|Ernie Grunfeld re-signed with the Wizards for two more years. (Getty Images)|
Let me explain.
The Wizards have been a disaster under Grunfeld. When the 2009-2010 Wizards were blown apart in the wake of Gilbert Arenas' gun scandal, the team attempted to rebuild. Instead, they headed in reverse dramatically, committing to a flawed core of Andray Blatche, Nick Young, JaVale McGee, and then adding John Wall to try and tie it all together. Unfortunately they had Flip Saunders, a veteran's coach on board and, well, that core had the collective basketball IQ of a golden reriever. And not Air Bud.
So they've been awful, John Wall hasn't progressed, Flip Saunders was fired, and the Wizards are pretty much the second worst team in the league.
Naturally, they feel this is a good time to go all in with the current architect.
And typically, I'd get out the flamethrower and start going to town on the Wizards for bringing back the guy who put this train wreck on the tracks. But then, you think about Chris Wallace.
Three years ago, Chris Wallace was considered a joke by media and bloggers. Having failed in Boston, he went to Memphis and immediately was forced to trade Pau Gasol for what looked like a lunchbox full of hot garbage, the team seemed completely without direction or identity.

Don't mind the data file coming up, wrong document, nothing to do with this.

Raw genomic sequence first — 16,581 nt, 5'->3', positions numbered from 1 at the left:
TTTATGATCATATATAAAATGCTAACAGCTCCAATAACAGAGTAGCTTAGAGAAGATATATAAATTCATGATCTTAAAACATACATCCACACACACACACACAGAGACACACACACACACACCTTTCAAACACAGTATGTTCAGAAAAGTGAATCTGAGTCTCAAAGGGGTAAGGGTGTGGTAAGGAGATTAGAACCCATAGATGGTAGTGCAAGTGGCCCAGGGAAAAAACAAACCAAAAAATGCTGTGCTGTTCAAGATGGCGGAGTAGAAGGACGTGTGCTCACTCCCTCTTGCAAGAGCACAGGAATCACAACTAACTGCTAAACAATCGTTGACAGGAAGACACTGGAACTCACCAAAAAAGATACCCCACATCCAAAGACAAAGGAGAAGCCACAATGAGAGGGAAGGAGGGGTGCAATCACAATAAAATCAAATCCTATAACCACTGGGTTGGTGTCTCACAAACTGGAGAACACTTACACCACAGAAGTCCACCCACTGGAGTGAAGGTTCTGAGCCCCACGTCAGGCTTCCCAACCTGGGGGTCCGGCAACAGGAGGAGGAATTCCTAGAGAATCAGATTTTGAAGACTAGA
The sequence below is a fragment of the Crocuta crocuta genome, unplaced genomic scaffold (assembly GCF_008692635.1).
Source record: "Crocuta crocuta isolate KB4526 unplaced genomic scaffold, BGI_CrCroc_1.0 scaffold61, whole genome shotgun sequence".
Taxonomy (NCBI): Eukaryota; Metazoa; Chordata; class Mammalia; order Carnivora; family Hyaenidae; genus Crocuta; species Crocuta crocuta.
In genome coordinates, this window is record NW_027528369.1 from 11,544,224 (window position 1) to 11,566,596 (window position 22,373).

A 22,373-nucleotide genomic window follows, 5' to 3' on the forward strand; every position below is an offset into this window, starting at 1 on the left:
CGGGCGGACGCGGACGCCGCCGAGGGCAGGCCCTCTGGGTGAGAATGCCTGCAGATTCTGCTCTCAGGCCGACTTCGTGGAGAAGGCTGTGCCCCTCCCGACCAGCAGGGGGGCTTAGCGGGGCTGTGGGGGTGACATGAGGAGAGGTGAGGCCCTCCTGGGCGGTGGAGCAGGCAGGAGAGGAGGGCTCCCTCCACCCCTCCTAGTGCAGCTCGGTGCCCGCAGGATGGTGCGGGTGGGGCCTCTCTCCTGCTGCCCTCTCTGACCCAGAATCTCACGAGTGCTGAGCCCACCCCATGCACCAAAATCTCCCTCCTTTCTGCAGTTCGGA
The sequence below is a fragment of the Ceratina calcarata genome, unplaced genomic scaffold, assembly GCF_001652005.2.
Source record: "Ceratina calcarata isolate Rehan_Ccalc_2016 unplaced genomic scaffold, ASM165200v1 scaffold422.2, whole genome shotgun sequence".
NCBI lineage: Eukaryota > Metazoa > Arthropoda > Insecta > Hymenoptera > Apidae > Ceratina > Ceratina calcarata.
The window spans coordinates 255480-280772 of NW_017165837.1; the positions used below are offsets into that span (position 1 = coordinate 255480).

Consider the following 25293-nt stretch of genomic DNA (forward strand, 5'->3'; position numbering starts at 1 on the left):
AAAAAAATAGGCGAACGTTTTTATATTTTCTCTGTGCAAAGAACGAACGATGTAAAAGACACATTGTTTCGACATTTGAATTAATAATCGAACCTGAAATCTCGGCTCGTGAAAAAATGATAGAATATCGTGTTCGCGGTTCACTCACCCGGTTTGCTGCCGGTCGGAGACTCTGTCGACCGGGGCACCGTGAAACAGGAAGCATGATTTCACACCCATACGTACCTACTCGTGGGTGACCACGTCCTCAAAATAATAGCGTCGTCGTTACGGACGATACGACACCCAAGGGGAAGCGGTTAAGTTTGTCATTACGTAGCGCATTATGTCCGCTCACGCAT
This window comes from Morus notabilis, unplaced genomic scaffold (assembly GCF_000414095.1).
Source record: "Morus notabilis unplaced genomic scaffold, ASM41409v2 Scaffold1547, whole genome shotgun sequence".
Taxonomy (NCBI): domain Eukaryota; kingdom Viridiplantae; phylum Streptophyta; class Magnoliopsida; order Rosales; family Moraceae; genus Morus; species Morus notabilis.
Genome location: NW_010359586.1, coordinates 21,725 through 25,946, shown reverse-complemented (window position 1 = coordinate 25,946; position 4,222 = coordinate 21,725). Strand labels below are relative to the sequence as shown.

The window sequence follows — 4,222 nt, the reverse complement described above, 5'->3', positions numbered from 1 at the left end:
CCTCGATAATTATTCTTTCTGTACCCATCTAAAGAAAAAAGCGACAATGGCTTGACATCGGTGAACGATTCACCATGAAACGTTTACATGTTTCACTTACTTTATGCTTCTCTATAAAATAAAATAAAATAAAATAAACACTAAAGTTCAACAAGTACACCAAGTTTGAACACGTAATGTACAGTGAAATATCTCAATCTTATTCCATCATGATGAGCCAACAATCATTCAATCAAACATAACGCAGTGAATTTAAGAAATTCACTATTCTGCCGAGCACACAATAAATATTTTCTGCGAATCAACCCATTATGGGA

And then a funny thing happened.
The Grizzlies got good.
Rudy Gay developed, Marc Gasol showed up and blew everyone away, then lost a bunch of weight and got better. They gambled on Zach Randolph and he became an All-Star. Tony Allen became a defensive player of the year candidate. Mike Conley not only is anything but a franchise killer (what moron wrote that?) but he's a leader who anchors the offense. They have gotten significant contributions from reserves like Darrell Arthur, Marreese Speights, and Quincy Pondexter. The team is deep, versatile, and well-constructed. To be honest, Wallace has done a masterful job despite a number of serious challenges.
So Chris Wallace worked out.
The question for the Wizards is whether Grunfeld's first nine years are the product of bad luck and unavoidable events, or if his inability to swiftly move forward reflects a lack of vision and/or exectuion. Wallace's story isn't exactly a replicable model. For every Chris Wallace there are ten GM's whose records were bad because they were just bad. The downfall of the Butler-Arenas-Jamison team was not on Grunfeld, it was on Arenas' health and individual mistakes in the gun saga.
But the downfall of the team the past two years is more on talent evaluation and roster construction.
Owner Ted Leonsis elected to reward loyalty with loyalty. The Wizards aren't headed in a new direction, they're staying the course... that they started on two months ago after the last new direction they started two years ago.
It's not a bad approach in business. But the next two years will be an indication of whether things can change that quickly in the NBA, or if some patterns should be used as warnings.